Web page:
“That didn’t take you long.” Levi didn’t look up from the computer or take his hand off his mouse. Scribbles of hieroglyphs covered his notepad and copies of all four known codices of the books of Mayan hieroglyphs sat open on the kitchen table. “Feeling better?”
“Levi, don’t be a jerk.” Nicholas held Becky’s hand as they strode across the open floor plan of the condo he shared with his twin. “We just went for a drive down to Fort Standish and walked around the ruins for a while talking.” And kissing. He didn’t say that part out loud.
“What are these?” Becky leaned over the Madrid Codex, which contained a wealth of information on astrology and on divinatory practices, identifying the various Mayan gods and reconstructing the rites, Mayan crafts, pottery, weaving, and hunting.
“These are some of the few collections of pre-Columbian Mayan hieroglyphic texts known to have survived the book burnings by the Spanish clergy during the 16th century.” Levi finally glanced up from his work with an almost panicked expression as if he wanted to snap at Becky not to touch his research.
Nicholas wasn’t worried. Becky was a scientist like the twins. Scientists knew not to move so much as a page in another scientist’s research design.
“Who would be cruel enough to burn books?” Becky feigned horror.
“Apparently the Spanish clergy of the 16th century,” Levi said with sarcastic grumbling. “They considered them pagan. The written language of the Maya was nearly eradicated by the Spanish while trying to convince the savages to convert to Christianity.”
“You’d think that would be the opposite of helpful,” Becky said.
“It’s a miracle any of this writing survived,” Levi said. “The Maya were a literate culture. They wrote on bark paper or deer skin using reed pens and conc shells as ink wells. Theirs was a rich and complex system of hieroglyphics similar to those used in Egypt.”
“Do you see why he thinks he’s smarter than me?” Nicholas stage whispered to Becky.
“He is smarter than you,” she whispered back. “He proposed within five minutes of meeting me. You still haven’t even asked me on a date.”
“How about if I spend the whole summer with you,” Nicholas suggested. “Would that be a long enough date for you?”
Levi grinned. “I plan to lay wagers with the rest of the team of archaeologists about how soon the two of you will be sleeping in the same tent.”
“Very funny,” Nicholas grumbled.
“Ah, come on, Nick”—Becky stepped closer and laid her hands on his chest. As if by instinct, Nicholas found his arms wrapped around her waist. “I’m going to be the only female on the team. I’ll be all alone in that dark tent and will need a strong man to keep me safe and warm.”
“Yep, I give you three days, a week at the most,” Levi said.
“Am I allowed to get in on the wager?” Becky asked, turning to Levi and blinking her eyes with contrived innocence.
“You traitorous vixen.” Nicholas shook his head in resignation of his fate. “What am I going to do with you?”
“I can think of a few things…” Her voice trailed off and she bit her lower lip.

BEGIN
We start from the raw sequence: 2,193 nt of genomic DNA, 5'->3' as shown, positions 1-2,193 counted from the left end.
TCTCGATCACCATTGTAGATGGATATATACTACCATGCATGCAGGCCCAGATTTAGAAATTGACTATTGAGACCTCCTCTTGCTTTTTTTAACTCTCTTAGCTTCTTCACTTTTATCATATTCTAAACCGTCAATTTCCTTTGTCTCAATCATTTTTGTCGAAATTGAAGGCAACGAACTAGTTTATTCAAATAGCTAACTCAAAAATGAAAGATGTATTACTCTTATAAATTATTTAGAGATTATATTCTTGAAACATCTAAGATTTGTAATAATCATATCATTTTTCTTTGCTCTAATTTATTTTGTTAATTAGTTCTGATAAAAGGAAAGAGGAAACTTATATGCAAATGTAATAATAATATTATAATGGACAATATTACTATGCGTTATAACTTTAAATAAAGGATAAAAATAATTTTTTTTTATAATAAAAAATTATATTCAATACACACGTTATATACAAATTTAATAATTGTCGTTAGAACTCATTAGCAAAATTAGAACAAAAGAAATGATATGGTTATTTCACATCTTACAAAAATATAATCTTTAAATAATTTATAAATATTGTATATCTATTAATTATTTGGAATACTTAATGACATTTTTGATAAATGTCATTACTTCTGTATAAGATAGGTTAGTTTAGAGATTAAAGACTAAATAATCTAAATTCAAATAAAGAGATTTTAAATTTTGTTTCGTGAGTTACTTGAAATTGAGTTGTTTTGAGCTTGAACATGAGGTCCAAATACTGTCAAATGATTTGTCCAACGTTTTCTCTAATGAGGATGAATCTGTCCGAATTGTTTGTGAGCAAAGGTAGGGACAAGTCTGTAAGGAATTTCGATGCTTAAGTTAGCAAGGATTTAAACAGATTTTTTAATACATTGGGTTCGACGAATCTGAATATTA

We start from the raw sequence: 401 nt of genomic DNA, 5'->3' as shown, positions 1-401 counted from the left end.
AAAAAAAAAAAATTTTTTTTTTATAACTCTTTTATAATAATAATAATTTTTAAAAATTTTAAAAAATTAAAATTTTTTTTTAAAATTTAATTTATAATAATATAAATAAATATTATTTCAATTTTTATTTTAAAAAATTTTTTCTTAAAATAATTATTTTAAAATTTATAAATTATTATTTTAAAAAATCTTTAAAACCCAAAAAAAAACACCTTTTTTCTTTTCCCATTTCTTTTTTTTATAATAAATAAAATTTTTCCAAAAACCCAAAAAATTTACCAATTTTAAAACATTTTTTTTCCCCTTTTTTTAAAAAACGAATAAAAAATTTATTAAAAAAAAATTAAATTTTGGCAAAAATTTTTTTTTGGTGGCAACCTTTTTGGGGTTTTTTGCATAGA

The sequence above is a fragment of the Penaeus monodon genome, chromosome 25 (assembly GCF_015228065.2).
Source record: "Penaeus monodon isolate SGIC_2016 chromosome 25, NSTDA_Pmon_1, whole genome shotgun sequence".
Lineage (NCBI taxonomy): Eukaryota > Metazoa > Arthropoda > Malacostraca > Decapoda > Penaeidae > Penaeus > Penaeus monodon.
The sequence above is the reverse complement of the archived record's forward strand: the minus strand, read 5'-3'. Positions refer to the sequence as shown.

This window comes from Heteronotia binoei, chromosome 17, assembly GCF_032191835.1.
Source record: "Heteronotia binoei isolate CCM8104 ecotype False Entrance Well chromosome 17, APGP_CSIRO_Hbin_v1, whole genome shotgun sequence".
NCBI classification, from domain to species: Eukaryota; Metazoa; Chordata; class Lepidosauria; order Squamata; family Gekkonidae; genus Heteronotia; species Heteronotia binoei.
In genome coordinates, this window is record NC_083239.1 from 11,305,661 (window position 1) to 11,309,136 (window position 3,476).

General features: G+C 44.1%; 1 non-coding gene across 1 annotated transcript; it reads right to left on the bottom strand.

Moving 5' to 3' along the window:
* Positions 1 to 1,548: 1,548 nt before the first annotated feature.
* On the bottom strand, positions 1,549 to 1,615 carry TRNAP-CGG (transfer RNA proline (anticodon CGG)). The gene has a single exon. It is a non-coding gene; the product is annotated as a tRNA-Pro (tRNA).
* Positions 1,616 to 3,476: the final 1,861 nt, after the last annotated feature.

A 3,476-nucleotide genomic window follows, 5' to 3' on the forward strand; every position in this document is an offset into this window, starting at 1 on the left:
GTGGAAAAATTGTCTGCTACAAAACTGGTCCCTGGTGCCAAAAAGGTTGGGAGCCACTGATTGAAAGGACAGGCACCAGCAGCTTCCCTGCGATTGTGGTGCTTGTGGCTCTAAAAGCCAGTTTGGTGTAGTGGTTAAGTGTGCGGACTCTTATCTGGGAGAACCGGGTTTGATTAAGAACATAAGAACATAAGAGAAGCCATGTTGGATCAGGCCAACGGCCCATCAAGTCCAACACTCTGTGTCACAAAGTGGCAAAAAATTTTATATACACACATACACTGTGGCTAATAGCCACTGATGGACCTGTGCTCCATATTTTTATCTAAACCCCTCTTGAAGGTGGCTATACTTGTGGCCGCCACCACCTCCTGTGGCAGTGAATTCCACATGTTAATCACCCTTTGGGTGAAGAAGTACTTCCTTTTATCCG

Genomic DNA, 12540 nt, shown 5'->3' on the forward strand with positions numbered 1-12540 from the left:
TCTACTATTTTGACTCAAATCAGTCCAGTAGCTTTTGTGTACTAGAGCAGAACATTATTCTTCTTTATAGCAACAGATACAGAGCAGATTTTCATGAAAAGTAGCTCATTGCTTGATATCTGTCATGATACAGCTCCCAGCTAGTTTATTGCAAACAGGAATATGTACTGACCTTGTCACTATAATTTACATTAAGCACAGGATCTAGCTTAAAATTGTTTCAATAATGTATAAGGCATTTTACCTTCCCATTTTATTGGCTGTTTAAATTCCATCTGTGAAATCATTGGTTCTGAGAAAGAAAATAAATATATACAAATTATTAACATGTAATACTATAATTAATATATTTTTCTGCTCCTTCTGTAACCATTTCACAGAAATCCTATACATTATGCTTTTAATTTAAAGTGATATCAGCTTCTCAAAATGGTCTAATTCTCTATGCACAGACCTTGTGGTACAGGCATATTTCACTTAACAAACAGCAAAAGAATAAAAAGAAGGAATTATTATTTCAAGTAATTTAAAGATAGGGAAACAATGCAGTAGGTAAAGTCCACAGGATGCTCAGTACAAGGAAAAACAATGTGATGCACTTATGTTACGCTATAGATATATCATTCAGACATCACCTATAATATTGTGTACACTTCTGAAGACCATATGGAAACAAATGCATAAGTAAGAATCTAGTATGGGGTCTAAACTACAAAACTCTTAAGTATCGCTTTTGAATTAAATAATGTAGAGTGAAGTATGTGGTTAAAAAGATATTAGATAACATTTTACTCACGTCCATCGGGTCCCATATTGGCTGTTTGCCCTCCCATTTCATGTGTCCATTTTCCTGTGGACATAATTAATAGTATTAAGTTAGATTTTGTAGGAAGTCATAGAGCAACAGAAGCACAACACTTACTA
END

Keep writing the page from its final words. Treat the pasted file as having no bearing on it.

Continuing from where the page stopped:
“I thought I asked the two of you to go spend some time at Dr. Benson’s hotel room,” Levi said. “You’re distracting me from my research.”
“We’ll stop.” Becky pulled herself away from Nicholas’ arms and he felt her absence as if he were a toddler and someone had yanked away his security blanket. She sat too close to Levi on one of the kitchen chairs. “Tell me more about Mayan linguistics. That is what I hired you for, right?”
“Okay, so, Mayan inscriptions are found on standing stone slabs called stelae, or stone lintels, sculpture, pottery, plus the few surviving Mayan books, or codices.” Levi was back in game mode, his excitement contagious. “The Mayan system of writing contains more than 800 characters, including some that are hieroglyphic and other phonetic signs representing syllables. The hieroglyphic signs are pictorial—meaning they’re recognizable pictures of real objects—representing animals, people, and objects of daily life.”
Levi carefully pulled closer the book she had been asking about.
“The Madrid Codex dates from the 15th century and was made of fig-bark paper folded like an accordion with a cover made from jaguar skin.” Levi pointed to another one of the books. “The Dresden Codex probably dates from the 11th or 12th century and contains astronomical calculations with surprising accuracy.
“The Paris Codex was discovered in 1859 in an obscure corner of the Bibliothèque Nationale in Paris and was just torn wrappings of a manuscript and is probably slightly older than the Madrid Codex. Last but not least was the Grolier Codex, discovered in 1971 and dates to the 13th century.”
“This is almost as exciting as making out on the beach.” Becky glanced up at Nicholas with innocent eyes.
“You guys made out on the beach?” Levi’s jaw gaped. “Isn’t that moving a little fast for having just gotten reacquainted after years apart.”
“It was long overdue,” Nicholas said. “And it was more like on the protected side of the ruins, not really on the beach.”
“Semantics.” Becky waved her hand dismissively. She turned back to Levi. “You were saying?”
Levi sighed with exaggerated frustration. “Archaeologists painstakingly decoded the Mayan’s written language and published the manuscripts. And here they are.”
“Without linguists”—Nicholas interrupted— “archaeologists would simply be playing in the sandbox searching for bones and pottery fragments.”
“The two of you work well together,” Becky said.
“That we do.” Nicholas held out his hand for Levi to give him a fist bump.
“We’d each be lost without the other,” Levi agreed.
Nicholas and Levi had always believed they’d be bachelors forever. Now looking at this gorgeous woman at his side, his paradigm shifted, and a new future seemed to come into focus. He wondered how this new perspective would change the relationship with his twin.